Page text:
I have seen this title more lately than ever before… who fills these positions? And is Innovation, best orchestrated by Design ? R&D? Marketing? Other?
well, I’ll say it again…
Innovation is the current business world jargon. 10 years from now it will be something else. Companies regularly revolve their mid and senior managers, partially appointing / rewarding them with new titles. Same or similar job, different person. I have seen exisiting marketing, engineering or new product development managers sporting new title of Innovation…
Best innovation’s I’ve seen have come via marketing professionals learning or noticing something while in extensive visits with customers.
Today I think it’s largely marketers and strategists.
Corporations will first try to fill these positions from within, but fail to see results. Then they’ll look for specialists and find them at business consultants. Once in place, they’ll initiate a proprietary “innovation process” which will fill the hopper with marketable concepts. But then they’ll struggle as they realize that the hard part isn’t the hopper, it’s the company’s ability to process these innovations. The inevitable log-jam will effectively put the VP out of business. It may also result in the company “stalling” as it constantly reassesses it’s portfolio of products, replacing low-value concepts with new higher-value concepts. During all of this, the company’ patience will be tested, particularly if they’re failing to generate immediate shareholder value.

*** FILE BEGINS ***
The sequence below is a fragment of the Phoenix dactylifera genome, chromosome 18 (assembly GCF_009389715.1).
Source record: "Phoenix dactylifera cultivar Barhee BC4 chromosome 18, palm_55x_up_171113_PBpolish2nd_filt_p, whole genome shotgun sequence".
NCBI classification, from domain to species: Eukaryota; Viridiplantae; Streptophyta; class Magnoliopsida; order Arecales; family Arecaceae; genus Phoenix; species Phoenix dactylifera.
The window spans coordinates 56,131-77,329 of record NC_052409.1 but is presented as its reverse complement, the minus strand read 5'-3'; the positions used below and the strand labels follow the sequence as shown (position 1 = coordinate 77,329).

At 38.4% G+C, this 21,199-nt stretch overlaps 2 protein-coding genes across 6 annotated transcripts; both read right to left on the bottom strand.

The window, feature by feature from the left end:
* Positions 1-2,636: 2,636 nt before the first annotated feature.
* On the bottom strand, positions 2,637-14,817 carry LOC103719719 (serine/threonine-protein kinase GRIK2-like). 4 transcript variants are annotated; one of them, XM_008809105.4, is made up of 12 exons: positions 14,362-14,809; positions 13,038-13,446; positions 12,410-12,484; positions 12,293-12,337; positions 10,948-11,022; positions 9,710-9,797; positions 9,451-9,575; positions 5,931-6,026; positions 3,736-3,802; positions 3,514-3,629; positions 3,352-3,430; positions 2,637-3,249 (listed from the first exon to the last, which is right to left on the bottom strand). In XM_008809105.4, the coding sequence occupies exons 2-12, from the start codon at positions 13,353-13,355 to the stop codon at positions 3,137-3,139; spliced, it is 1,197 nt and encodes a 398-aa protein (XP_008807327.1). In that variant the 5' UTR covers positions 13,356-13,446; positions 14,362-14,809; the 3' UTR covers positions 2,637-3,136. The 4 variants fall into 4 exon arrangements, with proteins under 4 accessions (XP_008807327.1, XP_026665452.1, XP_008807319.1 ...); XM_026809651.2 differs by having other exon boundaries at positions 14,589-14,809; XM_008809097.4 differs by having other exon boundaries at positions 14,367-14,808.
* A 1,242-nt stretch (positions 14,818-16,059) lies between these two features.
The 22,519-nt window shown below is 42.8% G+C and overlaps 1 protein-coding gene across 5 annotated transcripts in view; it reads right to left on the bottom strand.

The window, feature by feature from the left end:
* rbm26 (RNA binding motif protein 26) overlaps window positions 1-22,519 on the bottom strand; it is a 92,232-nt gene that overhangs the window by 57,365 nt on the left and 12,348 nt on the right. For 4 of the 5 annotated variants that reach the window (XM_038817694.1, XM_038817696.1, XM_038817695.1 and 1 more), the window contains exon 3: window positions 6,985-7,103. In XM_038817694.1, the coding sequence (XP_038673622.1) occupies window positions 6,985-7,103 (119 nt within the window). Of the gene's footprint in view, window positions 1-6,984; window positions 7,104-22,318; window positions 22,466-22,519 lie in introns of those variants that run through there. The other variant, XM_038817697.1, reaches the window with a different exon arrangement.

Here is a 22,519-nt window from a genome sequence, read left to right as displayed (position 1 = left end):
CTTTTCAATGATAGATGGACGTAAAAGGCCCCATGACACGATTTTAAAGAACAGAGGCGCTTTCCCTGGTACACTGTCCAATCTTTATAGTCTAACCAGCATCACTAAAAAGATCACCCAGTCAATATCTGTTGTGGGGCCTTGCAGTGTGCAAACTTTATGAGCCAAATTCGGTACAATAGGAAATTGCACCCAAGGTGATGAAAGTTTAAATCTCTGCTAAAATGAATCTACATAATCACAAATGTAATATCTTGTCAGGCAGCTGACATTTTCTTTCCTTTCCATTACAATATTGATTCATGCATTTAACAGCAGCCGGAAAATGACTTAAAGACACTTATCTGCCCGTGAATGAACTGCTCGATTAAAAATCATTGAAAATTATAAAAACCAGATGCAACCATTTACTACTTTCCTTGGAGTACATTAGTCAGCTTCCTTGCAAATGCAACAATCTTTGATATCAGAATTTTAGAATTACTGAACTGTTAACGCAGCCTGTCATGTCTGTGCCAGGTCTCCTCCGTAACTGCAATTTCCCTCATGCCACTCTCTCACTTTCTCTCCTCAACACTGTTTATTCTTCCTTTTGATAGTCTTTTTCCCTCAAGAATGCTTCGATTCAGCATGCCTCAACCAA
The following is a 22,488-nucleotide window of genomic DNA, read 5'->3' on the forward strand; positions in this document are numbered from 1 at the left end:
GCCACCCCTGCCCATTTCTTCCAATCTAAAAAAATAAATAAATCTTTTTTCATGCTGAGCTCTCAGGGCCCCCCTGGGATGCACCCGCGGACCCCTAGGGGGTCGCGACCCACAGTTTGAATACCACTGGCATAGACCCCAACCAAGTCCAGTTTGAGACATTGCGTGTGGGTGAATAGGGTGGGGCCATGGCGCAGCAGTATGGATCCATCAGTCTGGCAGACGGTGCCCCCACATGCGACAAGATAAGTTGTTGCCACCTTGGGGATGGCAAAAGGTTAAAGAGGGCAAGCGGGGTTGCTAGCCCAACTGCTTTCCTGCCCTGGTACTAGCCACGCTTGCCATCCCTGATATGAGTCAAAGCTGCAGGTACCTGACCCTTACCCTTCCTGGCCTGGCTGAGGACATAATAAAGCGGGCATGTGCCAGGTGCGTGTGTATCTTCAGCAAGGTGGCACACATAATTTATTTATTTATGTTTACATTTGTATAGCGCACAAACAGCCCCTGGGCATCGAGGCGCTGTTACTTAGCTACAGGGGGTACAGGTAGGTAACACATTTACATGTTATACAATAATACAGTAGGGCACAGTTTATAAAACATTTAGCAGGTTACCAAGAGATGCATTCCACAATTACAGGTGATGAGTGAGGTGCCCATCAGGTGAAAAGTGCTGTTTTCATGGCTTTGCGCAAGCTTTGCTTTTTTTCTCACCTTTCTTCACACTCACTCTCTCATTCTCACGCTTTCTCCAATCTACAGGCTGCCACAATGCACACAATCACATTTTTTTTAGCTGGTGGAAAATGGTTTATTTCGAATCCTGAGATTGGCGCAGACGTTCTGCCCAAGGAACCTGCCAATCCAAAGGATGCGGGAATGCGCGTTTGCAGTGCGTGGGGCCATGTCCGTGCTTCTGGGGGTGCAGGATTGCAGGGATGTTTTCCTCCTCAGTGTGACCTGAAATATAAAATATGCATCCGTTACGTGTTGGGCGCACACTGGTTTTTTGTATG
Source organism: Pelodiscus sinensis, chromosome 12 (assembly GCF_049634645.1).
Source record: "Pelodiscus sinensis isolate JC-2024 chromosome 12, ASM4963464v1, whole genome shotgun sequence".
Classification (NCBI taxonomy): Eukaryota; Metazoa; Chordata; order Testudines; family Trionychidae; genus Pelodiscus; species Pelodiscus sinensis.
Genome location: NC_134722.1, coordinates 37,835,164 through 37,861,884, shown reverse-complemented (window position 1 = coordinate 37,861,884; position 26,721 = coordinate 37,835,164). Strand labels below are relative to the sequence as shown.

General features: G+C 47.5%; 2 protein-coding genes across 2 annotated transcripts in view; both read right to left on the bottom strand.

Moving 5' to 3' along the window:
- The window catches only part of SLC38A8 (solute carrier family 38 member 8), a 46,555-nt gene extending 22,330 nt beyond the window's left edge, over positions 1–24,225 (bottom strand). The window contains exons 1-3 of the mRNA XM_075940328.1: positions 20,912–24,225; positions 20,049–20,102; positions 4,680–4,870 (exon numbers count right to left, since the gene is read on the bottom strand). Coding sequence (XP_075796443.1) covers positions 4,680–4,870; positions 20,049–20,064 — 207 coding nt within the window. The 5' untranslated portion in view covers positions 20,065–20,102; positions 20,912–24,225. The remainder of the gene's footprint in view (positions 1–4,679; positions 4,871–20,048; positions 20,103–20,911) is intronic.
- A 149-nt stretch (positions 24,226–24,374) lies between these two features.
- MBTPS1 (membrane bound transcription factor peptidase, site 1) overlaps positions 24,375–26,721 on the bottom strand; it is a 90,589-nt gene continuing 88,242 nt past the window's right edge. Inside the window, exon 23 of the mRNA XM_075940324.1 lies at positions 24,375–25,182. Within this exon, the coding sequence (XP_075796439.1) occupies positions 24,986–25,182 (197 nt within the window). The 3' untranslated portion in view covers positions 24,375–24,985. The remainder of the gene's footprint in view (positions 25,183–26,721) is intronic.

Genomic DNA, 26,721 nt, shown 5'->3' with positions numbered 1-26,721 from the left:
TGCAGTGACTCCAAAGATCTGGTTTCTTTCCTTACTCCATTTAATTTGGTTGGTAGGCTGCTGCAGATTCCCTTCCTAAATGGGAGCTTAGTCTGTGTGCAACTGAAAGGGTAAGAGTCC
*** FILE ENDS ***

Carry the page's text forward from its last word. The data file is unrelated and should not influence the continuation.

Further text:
Not all innovation is design-related, market-related, or technology-related, so I don’t think the Ideal Innovation-Leader needs to come from any of these disciplines. Instead they should have a set of character traits, and experience. I’d look for Altruism, Optimism, Team-Building and Entreprenurism.
If you haven’t already seen it check out “The 12 different ways for companies to inovate” article. MIT Sloan Management Review. (Sring 2006) By 3 Northwestern professors Sawhney.Wolcott and Arroniz. Amazing article with an indepth view of your last observation.
Thanks Mark, I just bought a copy of the article. Looks great.
Very similar to Doblin’s “10 types of innovation!”